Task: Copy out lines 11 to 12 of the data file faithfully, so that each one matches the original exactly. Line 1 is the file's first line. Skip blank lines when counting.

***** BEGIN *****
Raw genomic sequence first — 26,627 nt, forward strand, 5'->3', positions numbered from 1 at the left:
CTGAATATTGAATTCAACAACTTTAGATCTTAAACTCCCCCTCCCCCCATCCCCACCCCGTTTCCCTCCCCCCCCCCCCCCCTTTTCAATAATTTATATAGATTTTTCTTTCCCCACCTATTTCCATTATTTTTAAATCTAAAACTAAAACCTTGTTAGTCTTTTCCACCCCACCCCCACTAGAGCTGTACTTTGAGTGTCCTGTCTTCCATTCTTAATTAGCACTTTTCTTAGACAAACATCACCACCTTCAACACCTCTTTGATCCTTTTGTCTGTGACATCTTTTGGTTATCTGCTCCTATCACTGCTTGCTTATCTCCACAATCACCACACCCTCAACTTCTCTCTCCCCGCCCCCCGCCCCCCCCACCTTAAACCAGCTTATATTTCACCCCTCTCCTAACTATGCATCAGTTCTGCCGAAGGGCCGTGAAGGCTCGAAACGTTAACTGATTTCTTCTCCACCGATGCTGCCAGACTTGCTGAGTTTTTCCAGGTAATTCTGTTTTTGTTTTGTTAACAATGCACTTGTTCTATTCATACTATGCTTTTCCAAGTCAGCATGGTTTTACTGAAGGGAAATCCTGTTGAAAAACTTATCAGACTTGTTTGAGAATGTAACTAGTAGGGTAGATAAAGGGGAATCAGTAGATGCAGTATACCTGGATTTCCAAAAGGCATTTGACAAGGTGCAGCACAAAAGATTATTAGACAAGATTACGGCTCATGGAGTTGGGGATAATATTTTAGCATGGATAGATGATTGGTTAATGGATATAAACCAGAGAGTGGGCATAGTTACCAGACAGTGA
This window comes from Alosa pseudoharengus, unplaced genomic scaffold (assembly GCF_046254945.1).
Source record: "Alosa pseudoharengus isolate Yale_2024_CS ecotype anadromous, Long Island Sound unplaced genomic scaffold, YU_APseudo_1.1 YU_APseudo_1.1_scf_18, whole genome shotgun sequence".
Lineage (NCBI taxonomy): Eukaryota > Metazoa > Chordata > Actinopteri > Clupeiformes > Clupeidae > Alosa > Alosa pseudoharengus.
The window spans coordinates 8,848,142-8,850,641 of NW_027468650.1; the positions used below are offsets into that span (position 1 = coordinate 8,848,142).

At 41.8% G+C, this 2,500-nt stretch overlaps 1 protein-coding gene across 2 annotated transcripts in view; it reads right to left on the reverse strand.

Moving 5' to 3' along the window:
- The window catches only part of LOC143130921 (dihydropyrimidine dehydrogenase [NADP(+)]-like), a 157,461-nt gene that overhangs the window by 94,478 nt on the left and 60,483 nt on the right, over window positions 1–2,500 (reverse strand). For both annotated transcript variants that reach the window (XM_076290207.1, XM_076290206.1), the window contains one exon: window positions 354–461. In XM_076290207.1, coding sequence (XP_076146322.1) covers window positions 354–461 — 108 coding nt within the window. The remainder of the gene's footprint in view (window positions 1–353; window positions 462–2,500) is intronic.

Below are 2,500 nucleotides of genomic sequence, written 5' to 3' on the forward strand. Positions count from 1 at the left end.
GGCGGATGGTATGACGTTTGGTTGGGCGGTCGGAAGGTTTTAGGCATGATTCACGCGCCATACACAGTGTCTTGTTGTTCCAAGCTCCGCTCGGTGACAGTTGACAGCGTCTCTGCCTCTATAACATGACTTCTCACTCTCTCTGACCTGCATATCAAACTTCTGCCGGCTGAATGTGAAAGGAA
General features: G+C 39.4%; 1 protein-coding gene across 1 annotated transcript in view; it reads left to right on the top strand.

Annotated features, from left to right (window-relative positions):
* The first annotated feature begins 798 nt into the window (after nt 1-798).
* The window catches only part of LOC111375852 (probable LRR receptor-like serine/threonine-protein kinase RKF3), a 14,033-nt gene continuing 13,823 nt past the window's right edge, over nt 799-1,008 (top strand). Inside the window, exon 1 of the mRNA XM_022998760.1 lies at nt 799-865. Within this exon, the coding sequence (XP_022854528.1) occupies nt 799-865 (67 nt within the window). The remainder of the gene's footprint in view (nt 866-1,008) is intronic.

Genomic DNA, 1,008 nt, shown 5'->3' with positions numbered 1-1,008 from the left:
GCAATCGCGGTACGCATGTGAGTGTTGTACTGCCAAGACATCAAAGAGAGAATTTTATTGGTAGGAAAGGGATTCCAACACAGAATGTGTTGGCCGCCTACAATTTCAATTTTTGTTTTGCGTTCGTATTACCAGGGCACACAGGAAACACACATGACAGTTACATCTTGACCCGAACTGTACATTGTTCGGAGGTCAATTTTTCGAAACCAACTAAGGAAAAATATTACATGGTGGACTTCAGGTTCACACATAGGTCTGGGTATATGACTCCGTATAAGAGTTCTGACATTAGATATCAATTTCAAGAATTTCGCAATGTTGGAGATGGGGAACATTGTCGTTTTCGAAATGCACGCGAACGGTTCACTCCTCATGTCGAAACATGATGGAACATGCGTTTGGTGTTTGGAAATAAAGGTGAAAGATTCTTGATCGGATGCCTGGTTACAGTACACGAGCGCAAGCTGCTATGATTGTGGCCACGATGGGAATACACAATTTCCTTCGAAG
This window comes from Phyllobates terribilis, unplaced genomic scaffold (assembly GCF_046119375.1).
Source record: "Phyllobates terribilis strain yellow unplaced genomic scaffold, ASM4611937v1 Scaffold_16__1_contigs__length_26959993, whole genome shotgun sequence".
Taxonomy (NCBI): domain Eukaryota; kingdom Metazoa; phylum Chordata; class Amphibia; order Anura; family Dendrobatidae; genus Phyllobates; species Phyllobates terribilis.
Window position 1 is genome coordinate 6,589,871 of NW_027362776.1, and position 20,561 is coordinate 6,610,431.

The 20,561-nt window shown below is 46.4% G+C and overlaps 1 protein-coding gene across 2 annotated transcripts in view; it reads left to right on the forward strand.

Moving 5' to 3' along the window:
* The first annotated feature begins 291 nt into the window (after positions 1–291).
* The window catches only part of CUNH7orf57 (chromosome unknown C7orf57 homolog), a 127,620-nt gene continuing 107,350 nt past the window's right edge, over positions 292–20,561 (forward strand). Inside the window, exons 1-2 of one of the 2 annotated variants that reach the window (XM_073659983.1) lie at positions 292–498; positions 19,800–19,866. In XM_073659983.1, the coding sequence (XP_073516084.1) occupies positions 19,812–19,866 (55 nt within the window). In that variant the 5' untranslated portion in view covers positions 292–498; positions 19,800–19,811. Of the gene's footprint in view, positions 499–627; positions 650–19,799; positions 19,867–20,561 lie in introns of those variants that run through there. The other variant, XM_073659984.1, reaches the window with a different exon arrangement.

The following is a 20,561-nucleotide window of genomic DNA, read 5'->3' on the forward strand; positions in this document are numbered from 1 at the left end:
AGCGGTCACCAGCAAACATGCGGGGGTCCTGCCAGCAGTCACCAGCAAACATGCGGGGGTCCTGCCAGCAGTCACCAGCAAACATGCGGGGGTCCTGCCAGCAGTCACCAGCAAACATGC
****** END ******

GGCGGATGGTATGACGTTTGGTTGGGCGGTCGGAAGGTTTTAGGCATGATTCACGCGCCATACACAGTGTCTTGTTGTTCCAAGCTCCGCTCGGTGACAGTTGACAGCGTCTCTGCCTCTATAACATGACTTCTCACTCTCTCTGACCTGCATATCAAACTTCTGCCGGCTGAATGTGAAAGGAA
General features: G+C 39.4%; 1 protein-coding gene across 1 annotated transcript in view; it reads left to right on the top strand.